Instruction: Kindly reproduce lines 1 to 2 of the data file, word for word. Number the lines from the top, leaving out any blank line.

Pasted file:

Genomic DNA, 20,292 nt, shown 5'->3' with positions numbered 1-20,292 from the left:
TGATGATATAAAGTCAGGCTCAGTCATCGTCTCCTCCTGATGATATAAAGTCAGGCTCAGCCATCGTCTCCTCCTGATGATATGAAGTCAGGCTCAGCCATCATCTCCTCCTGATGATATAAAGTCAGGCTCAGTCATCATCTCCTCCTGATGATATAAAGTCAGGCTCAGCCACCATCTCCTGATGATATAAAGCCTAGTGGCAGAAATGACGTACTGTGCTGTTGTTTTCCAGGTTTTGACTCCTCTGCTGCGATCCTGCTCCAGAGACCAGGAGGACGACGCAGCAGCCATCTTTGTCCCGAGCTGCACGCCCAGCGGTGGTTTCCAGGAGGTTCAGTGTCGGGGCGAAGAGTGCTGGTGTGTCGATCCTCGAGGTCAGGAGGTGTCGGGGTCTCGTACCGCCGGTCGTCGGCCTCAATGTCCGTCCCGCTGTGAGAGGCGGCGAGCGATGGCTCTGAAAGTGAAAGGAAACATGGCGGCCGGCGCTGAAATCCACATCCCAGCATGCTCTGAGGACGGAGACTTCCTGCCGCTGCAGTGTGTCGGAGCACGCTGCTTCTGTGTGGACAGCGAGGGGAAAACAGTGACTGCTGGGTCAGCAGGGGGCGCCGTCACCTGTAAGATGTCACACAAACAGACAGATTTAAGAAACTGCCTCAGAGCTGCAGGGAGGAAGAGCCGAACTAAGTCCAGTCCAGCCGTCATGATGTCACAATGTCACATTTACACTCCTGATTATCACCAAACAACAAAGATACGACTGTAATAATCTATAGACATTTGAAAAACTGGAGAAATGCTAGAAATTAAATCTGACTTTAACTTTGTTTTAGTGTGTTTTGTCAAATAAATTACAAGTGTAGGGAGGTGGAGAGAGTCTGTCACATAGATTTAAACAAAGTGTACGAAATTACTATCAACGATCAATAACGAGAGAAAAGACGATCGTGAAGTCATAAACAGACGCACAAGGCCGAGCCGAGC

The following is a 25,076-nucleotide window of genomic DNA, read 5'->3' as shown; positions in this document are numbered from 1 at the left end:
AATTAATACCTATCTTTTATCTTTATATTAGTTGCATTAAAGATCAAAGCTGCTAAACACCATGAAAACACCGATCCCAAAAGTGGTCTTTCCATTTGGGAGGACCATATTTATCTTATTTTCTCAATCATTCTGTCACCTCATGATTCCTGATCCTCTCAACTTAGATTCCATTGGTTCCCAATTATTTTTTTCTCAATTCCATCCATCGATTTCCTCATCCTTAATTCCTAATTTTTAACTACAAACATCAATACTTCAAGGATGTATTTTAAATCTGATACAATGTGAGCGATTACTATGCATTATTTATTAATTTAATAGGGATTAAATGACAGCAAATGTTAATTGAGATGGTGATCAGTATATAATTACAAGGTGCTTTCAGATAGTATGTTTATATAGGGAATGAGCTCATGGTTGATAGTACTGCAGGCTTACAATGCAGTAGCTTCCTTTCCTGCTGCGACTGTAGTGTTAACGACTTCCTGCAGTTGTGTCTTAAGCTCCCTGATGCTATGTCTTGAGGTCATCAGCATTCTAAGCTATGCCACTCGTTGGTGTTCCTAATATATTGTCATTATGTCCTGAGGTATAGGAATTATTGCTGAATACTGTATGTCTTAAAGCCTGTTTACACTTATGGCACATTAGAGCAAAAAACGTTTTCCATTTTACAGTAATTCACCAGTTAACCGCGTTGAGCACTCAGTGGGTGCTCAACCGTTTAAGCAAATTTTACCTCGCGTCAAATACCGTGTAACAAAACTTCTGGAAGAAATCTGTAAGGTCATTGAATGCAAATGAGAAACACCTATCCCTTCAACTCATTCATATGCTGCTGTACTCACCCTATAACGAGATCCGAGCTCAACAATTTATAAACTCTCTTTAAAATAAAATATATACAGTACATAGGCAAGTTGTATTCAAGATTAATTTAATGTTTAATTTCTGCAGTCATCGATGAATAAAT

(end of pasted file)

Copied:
Genomic DNA, 20,292 nt, shown 5'->3' with positions numbered 1-20,292 from the left:
TGATGATATAAAGTCAGGCTCAGTCATCGTCTCCTCCTGATGATATAAAGTCAGGCTCAGCCATCGTCTCCTCCTGATGATATGAAGTCAGGCTCAGCCATCATCTCCTCCTGATGATATAAAGTCAGGCTCAGTCATCATCTCCTCCTGATGATATAAAGTCAGGCTCAGCCACCATCTCCTGATGATATAAAGCCTAGTGGCAGAAATGACGTACTGTGCTGTTGTTTTCCAGGTTTTGACTCCTCTGCTGCGATCCTGCTCCAGAGACCAGGAGGACGACGCAGCAGCCATCTTTGTCCCGAGCTGCACGCCCAGCGGTGGTTTCCAGGAGGTTCAGTGTCGGGGCGAAGAGTGCTGGTGTGTCGATCCTCGAGGTCAGGAGGTGTCGGGGTCTCGTACCGCCGGTCGTCGGCCTCAATGTCCGTCCCGCTGTGAGAGGCGGCGAGCGATGGCTCTGAAAGTGAAAGGAAACATGGCGGCCGGCGCTGAAATCCACATCCCAGCATGCTCTGAGGACGGAGACTTCCTGCCGCTGCAGTGTGTCGGAGCACGCTGCTTCTGTGTGGACAGCGAGGGGAAAACAGTGACTGCTGGGTCAGCAGGGGGCGCCGTCACCTGTAAGATGTCACACAAACAGACAGATTTAAGAAACTGCCTCAGAGCTGCAGGGAGGAAGAGCCGAACTAAGTCCAGTCCAGCCGTCATGATGTCACAATGTCACATTTACACTCCTGATTATCACCAAACAACAAAGATACGACTGTAATAATCTATAGACATTTGAAAAACTGGAGAAATGCTAGAAATTAAATCTGACTTTAACTTTGTTTTAGTGTGTTTTGTCAAATAAATTACAAGTGTAGGGAGGTGGAGAGAGTCTGTCACATAGATTTAAACAAAGTGTACGAAATTACTATCAACGATCAATAACGAGAGAAAAGACGATCGTGAAGTCATAAACAGACGCACAAGGCCGAGCCGAGC